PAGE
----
Kitaaben, Kabaad and Raddiwallah…in Lower Bazaar of Simla in the Sixties
Kabaadis belonged to a strange breed for of us kids growing up in the narrow lanes of Lower Bazaar Simla…long back….in the Sixties! The only street hawker who instead of selling wares would move around the mohallas, across length of breadth of entire Lower Bazaar, procuring “Kabaad” or “Raddi” from our homes.
The one that I particularly remember was a very old man…with wrinkled face. Though old, he was much stout and strong for his age. He would come to our mohalla announcing his arrival in a very peculiar call….
“Kapiian…kitabaan….Raddi, puranian akhbaaraan…”
And many a women would come out of their homes on hearing this clarion call! Who would not want to part with useless stuff occupying much precious space in those small houses in the narrow lanes of Lower Bazaar Simla!
He would sit, leisurely, at some convenient place where he could be seen and heard by many of the housrholds and would start his business. He would bring out a big rusted iron Taraaju… , making a tinkering sound of the metal, from one of the numerous jute sacks that he carried.
Meanwhile we would scour out all those copies from our cupboard which were full and had no further use for us.
While Amma would ask us to hurry up and get all those copies and books out….we would be scanning through all the books and copies and hiding back in some corners some that we didn’t want to part with.
How strange it was that all that heap of copies and books which seemed useless all the time lying buried, in a neglected corner hitherto, would seem so precious when it was time to part with them.
I would catch hold a few pages torn from some copies where I had drawn a few drawings, written a few poems….all would be so precious to me at this moment…. I would hide those pages in my school bag and hurry out carrying the big heap in both my arms.
It would be wonderful scene out in the alley by this time. All the women and children of the entire neighbourhood would be sitting around the kabaadi with their own heap of books, copies and old newspapers. What a treasure it would be for all of us!
We would try to tear apart comic strips from the newspapers but the Kabaadi would scold us as this would render the entire page useless for making paper bags!!
Some daring kids would keep the colourful full-page-spreads of the news papers because of the stories or pictures therein.
Some story books would be a rare find in the heaps of discarded books and copies!! Everyone would be busy….women in getting their “Raddi” weighed properly…children scouring for gems amongst to-be-parted treasure hoves and the poor “Raddiwallah” separating the thick covers from the copies and books before weighing them in his Taraaju!!! And women telling him, repeatedly, “the cover is so thin…why are you separating it?”
I would wonder at the strength of his hands and arms as he would balance the Taraaju so deftly for a to see that he was weighing properly. One of us had to keep track of how many times he had added to the weighed heap of Raddi as many would haggle, later on for the numerical variation of the weighed Raddi!!!
While the elders would be haggling over the wright and the rate…many exchange offers would be taking place amongst the children!! We would be busy getting some gem from our heap to be exchanged from someone’s heap! Such a fun-filled and exciting exercise it would be. He would ask gor old trunks, brass vessels, furniture pieces…which no one would bring out as we all needed them in those small houses,! Who would part with family heirlooms!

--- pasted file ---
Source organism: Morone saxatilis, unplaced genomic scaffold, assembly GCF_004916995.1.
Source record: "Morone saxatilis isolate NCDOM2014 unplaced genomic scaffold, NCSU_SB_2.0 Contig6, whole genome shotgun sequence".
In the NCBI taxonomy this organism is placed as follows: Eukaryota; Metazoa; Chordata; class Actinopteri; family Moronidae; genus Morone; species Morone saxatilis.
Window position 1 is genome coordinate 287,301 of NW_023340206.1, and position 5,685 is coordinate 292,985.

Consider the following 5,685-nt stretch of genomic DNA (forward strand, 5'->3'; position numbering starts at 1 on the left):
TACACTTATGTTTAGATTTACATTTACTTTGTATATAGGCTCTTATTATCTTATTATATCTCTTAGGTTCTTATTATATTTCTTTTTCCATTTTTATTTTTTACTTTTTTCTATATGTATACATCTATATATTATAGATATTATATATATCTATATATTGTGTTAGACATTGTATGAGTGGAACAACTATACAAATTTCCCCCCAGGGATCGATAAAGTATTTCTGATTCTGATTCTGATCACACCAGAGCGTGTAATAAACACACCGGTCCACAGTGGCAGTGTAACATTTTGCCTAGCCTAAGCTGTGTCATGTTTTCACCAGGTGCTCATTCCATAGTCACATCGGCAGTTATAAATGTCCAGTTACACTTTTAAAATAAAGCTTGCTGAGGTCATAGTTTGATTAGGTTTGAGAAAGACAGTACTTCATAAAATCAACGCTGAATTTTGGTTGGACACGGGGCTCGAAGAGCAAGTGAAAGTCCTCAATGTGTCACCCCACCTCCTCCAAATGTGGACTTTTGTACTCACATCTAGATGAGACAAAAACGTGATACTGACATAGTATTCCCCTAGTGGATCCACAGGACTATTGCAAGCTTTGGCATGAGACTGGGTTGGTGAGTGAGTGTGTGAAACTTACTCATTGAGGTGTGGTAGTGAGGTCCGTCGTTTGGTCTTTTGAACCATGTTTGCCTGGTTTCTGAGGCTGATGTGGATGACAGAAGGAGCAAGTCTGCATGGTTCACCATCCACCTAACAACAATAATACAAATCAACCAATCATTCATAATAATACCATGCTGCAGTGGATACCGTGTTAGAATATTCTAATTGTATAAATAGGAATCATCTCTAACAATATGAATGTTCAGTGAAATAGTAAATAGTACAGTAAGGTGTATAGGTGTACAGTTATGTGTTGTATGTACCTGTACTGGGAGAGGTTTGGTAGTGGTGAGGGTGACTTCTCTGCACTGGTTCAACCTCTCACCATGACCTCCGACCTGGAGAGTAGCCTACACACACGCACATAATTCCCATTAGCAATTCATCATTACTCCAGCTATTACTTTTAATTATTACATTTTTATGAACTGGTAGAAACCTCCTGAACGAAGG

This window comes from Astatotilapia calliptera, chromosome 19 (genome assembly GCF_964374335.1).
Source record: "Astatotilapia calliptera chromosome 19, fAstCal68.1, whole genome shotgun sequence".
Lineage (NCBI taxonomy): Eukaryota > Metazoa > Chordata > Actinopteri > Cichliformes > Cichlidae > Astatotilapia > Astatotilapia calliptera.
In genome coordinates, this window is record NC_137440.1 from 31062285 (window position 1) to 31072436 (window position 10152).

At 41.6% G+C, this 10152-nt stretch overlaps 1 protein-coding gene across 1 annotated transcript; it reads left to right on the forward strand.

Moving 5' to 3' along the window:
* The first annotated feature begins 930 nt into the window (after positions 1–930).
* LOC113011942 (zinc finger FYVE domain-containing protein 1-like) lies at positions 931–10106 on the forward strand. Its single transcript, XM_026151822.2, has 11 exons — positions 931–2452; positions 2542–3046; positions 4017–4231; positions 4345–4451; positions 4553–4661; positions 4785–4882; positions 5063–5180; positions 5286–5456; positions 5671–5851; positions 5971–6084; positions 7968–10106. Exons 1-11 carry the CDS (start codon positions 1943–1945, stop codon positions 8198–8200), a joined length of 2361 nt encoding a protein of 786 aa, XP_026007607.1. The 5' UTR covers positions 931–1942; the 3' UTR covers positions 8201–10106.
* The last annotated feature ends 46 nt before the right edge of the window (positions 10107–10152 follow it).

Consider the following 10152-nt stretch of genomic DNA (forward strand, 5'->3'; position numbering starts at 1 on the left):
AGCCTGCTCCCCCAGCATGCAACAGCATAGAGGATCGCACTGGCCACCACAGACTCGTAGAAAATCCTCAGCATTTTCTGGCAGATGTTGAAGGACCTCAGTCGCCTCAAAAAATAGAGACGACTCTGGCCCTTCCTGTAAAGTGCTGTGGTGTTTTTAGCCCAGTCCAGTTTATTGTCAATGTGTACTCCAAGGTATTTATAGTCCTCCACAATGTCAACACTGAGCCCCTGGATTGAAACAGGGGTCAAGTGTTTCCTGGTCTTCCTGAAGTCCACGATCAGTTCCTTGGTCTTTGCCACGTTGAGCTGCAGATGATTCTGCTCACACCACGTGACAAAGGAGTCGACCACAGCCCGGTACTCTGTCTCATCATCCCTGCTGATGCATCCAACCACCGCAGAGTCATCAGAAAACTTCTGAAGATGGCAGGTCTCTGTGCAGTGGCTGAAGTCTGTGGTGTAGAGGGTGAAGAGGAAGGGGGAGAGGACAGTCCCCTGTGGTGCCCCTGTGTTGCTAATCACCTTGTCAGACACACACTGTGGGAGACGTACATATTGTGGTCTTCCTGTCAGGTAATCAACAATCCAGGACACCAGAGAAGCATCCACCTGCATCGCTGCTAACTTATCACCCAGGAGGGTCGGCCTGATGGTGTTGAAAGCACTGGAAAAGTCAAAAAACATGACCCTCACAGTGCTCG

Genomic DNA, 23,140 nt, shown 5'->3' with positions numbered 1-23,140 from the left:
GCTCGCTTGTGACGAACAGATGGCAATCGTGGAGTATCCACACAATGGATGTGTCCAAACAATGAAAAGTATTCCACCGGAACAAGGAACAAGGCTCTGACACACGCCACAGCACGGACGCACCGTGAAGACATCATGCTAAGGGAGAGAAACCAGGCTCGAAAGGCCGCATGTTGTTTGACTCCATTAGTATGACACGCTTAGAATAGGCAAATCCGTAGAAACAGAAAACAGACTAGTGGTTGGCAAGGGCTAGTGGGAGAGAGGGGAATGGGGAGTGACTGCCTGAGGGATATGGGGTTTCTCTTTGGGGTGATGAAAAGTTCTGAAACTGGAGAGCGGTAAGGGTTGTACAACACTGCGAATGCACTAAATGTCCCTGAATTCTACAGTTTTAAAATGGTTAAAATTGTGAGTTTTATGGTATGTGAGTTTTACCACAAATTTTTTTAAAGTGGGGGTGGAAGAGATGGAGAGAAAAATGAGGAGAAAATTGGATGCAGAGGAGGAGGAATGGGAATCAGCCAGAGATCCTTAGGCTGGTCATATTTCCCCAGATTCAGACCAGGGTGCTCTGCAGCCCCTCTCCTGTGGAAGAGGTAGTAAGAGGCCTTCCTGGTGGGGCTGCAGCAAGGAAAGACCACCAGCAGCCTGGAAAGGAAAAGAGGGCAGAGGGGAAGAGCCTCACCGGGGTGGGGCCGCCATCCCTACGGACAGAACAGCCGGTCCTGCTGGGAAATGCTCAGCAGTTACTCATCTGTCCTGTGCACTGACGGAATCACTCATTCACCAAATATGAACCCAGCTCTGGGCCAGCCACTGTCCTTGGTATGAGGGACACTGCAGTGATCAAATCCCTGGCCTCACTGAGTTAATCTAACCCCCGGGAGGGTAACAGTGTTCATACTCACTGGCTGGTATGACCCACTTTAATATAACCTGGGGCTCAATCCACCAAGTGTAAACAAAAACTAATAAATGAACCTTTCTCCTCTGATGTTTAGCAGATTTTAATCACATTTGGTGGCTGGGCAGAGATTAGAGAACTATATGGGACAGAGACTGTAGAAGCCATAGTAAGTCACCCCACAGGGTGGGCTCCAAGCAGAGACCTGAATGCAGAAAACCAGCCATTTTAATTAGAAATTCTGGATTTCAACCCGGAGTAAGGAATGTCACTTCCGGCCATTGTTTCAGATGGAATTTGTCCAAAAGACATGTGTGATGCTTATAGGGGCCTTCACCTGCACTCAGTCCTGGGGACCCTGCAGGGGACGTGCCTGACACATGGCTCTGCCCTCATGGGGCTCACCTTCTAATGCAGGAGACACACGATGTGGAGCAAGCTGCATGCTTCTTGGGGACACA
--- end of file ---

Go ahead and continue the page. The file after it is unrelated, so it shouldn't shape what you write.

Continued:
We would stop all this when the “Raddiwallah” would be finalizing the amount to be paid to each of the woman beading the transaction. What negotiation it would be….women wanting more and more in lieu of the goods and the Raddiwallah trying his best to pay less and less! A real lesson in negotiation skills!
I remember him telling exasperately, ” The Angez Sshibs would call me to their homes and tell to take all the Kabaad” and would reminscence, ,”they would pay me for taking Kabaad from their homes!,” and then looking disdainfully at all the women surrounding him would say “and you are haggling for a few Annaas!” This would settle the negotiation for all as no one wanted to be less than Angrez log….
The copies, the Raddiwallah purchased, would be used in making small bags or would end up with Bhujju to fold delicacies. The newspapers in making bigger paper bags….the books, if any, would end up in secondhand Book shops to be in circulation a thereafter.. And a few, with hard brown covers embossed with golden print, displayed on Sundays by some Kabaadi, perhaps came from the homes of Angrez Sahibs who left behind many priceless books! It is a real pity that I never could know importance of those books at that time as I was small and buying books from a Kabaadi was looked down upon. Not anymore… I search for books at Nai Sadak in Delhi and College Street in Kolkatta….making up for the loss for not searching for books, the priceless ones lying at the roadside on Sundays, in Lower Bazaar of Simla in the Sixties only for the sake of false pride and shallow thinking! I regret it so much, today!
Much later I came to know that this “Raddiwallah” had a big store cum shop near Gurudwara on the Cart road….I saw him once. And his store cum shop was so full of all that stuff sold in the name of junk by novieu rich people taking up the ace of Angrez sahibs!
I was told that the “Raddiwallah” who hassled for paisa with women in the mohalla was in fact, a very rich man…..having hordes of money!
I wonder he must have got a small rusted trunk, lying in attic of some forelorn house, sold by someone uninterested in opening it up and it must have been full of money gold and jewels, unknown to the seller what he was parting with!!!!